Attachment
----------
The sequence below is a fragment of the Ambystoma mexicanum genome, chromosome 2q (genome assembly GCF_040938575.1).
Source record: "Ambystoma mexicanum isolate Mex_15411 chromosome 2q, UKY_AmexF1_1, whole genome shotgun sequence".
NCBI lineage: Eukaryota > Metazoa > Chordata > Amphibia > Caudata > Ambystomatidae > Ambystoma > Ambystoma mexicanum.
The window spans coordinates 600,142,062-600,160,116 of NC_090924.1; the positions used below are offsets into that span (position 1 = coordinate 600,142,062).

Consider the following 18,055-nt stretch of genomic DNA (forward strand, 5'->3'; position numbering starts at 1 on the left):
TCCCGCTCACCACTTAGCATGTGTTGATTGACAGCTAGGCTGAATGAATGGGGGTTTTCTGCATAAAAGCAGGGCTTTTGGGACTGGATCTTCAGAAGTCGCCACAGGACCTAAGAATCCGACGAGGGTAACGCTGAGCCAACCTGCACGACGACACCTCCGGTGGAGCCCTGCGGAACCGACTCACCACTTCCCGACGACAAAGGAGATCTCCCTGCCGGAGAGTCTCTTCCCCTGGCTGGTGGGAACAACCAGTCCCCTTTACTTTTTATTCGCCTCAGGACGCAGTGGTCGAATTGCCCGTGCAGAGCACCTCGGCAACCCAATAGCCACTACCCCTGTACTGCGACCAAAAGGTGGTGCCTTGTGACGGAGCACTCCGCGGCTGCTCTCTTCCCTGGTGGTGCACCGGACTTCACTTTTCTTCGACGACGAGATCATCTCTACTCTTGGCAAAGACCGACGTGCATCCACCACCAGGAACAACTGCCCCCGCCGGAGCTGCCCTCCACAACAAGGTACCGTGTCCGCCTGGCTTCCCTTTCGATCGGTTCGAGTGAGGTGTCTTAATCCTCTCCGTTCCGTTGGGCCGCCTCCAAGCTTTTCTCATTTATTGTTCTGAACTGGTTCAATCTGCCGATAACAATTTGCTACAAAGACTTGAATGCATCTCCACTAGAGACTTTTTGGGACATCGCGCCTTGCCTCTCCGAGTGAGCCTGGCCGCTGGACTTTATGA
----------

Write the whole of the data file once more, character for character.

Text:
The sequence below is a fragment of the Ambystoma mexicanum genome, chromosome 2q (genome assembly GCF_040938575.1).
Source record: "Ambystoma mexicanum isolate Mex_15411 chromosome 2q, UKY_AmexF1_1, whole genome shotgun sequence".
NCBI lineage: Eukaryota > Metazoa > Chordata > Amphibia > Caudata > Ambystomatidae > Ambystoma > Ambystoma mexicanum.
The window spans coordinates 600,142,062-600,160,116 of NC_090924.1; the positions used below are offsets into that span (position 1 = coordinate 600,142,062).

Consider the following 18,055-nt stretch of genomic DNA (forward strand, 5'->3'; position numbering starts at 1 on the left):
TCCCGCTCACCACTTAGCATGTGTTGATTGACAGCTAGGCTGAATGAATGGGGGTTTTCTGCATAAAAGCAGGGCTTTTGGGACTGGATCTTCAGAAGTCGCCACAGGACCTAAGAATCCGACGAGGGTAACGCTGAGCCAACCTGCACGACGACACCTCCGGTGGAGCCCTGCGGAACCGACTCACCACTTCCCGACGACAAAGGAGATCTCCCTGCCGGAGAGTCTCTTCCCCTGGCTGGTGGGAACAACCAGTCCCCTTTACTTTTTATTCGCCTCAGGACGCAGTGGTCGAATTGCCCGTGCAGAGCACCTCGGCAACCCAATAGCCACTACCCCTGTACTGCGACCAAAAGGTGGTGCCTTGTGACGGAGCACTCCGCGGCTGCTCTCTTCCCTGGTGGTGCACCGGACTTCACTTTTCTTCGACGACGAGATCATCTCTACTCTTGGCAAAGACCGACGTGCATCCACCACCAGGAACAACTGCCCCCGCCGGAGCTGCCCTCCACAACAAGGTACCGTGTCCGCCTGGCTTCCCTTTCGATCGGTTCGAGTGAGGTGTCTTAATCCTCTCCGTTCCGTTGGGCCGCCTCCAAGCTTTTCTCATTTATTGTTCTGAACTGGTTCAATCTGCCGATAACAATTTGCTACAAAGACTTGAATGCATCTCCACTAGAGACTTTTTGGGACATCGCGCCTTGCCTCTCCGAGTGAGCCTGGCCGCTGGACTTTATGA